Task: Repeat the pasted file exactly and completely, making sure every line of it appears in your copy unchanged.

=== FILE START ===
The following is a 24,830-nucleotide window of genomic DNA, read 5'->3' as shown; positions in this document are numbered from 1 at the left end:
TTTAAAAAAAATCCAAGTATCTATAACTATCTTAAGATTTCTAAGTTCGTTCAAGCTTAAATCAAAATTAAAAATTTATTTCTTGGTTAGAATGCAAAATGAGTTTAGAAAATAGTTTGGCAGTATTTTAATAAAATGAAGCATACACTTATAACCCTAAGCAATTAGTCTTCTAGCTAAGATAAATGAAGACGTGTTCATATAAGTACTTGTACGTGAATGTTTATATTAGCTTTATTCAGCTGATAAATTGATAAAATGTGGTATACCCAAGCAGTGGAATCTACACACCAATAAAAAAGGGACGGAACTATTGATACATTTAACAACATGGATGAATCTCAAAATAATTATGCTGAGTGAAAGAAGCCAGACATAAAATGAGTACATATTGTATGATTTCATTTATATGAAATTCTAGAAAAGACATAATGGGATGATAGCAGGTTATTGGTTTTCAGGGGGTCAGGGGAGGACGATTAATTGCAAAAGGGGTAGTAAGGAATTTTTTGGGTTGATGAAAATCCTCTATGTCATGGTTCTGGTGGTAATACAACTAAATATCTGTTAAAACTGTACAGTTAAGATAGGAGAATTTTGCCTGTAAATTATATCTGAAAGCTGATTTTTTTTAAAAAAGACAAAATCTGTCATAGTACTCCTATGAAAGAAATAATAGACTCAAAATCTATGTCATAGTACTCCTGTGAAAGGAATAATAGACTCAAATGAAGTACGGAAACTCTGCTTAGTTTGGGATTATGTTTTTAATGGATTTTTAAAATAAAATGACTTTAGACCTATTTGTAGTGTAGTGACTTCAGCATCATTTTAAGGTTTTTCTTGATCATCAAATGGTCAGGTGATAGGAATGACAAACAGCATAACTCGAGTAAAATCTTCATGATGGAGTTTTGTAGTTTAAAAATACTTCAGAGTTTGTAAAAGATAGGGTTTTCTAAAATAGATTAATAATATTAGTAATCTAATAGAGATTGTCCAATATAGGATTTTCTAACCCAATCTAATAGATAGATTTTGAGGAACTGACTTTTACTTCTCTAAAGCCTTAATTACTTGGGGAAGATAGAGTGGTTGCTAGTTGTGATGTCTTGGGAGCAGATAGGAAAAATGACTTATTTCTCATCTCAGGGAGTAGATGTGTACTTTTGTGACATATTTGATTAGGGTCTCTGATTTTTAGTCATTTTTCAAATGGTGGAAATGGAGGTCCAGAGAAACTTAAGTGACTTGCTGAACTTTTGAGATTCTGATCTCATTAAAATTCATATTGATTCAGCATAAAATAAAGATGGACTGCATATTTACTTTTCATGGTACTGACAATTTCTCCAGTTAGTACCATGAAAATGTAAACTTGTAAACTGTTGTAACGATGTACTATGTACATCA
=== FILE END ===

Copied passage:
The following is a 24,830-nucleotide window of genomic DNA, read 5'->3' as shown; positions in this document are numbered from 1 at the left end:
TTTAAAAAAAATCCAAGTATCTATAACTATCTTAAGATTTCTAAGTTCGTTCAAGCTTAAATCAAAATTAAAAATTTATTTCTTGGTTAGAATGCAAAATGAGTTTAGAAAATAGTTTGGCAGTATTTTAATAAAATGAAGCATACACTTATAACCCTAAGCAATTAGTCTTCTAGCTAAGATAAATGAAGACGTGTTCATATAAGTACTTGTACGTGAATGTTTATATTAGCTTTATTCAGCTGATAAATTGATAAAATGTGGTATACCCAAGCAGTGGAATCTACACACCAATAAAAAAGGGACGGAACTATTGATACATTTAACAACATGGATGAATCTCAAAATAATTATGCTGAGTGAAAGAAGCCAGACATAAAATGAGTACATATTGTATGATTTCATTTATATGAAATTCTAGAAAAGACATAATGGGATGATAGCAGGTTATTGGTTTTCAGGGGGTCAGGGGAGGACGATTAATTGCAAAAGGGGTAGTAAGGAATTTTTTGGGTTGATGAAAATCCTCTATGTCATGGTTCTGGTGGTAATACAACTAAATATCTGTTAAAACTGTACAGTTAAGATAGGAGAATTTTGCCTGTAAATTATATCTGAAAGCTGATTTTTTTTAAAAAAGACAAAATCTGTCATAGTACTCCTATGAAAGAAATAATAGACTCAAAATCTATGTCATAGTACTCCTGTGAAAGGAATAATAGACTCAAATGAAGTACGGAAACTCTGCTTAGTTTGGGATTATGTTTTTAATGGATTTTTAAAATAAAATGACTTTAGACCTATTTGTAGTGTAGTGACTTCAGCATCATTTTAAGGTTTTTCTTGATCATCAAATGGTCAGGTGATAGGAATGACAAACAGCATAACTCGAGTAAAATCTTCATGATGGAGTTTTGTAGTTTAAAAATACTTCAGAGTTTGTAAAAGATAGGGTTTTCTAAAATAGATTAATAATATTAGTAATCTAATAGAGATTGTCCAATATAGGATTTTCTAACCCAATCTAATAGATAGATTTTGAGGAACTGACTTTTACTTCTCTAAAGCCTTAATTACTTGGGGAAGATAGAGTGGTTGCTAGTTGTGATGTCTTGGGAGCAGATAGGAAAAATGACTTATTTCTCATCTCAGGGAGTAGATGTGTACTTTTGTGACATATTTGATTAGGGTCTCTGATTTTTAGTCATTTTTCAAATGGTGGAAATGGAGGTCCAGAGAAACTTAAGTGACTTGCTGAACTTTTGAGATTCTGATCTCATTAAAATTCATATTGATTCAGCATAAAATAAAGATGGACTGCATATTTACTTTTCATGGTACTGACAATTTCTCCAGTTAGTACCATGAAAATGTAAACTTGTAAACTGTTGTAACGATGTACTATGTACATCA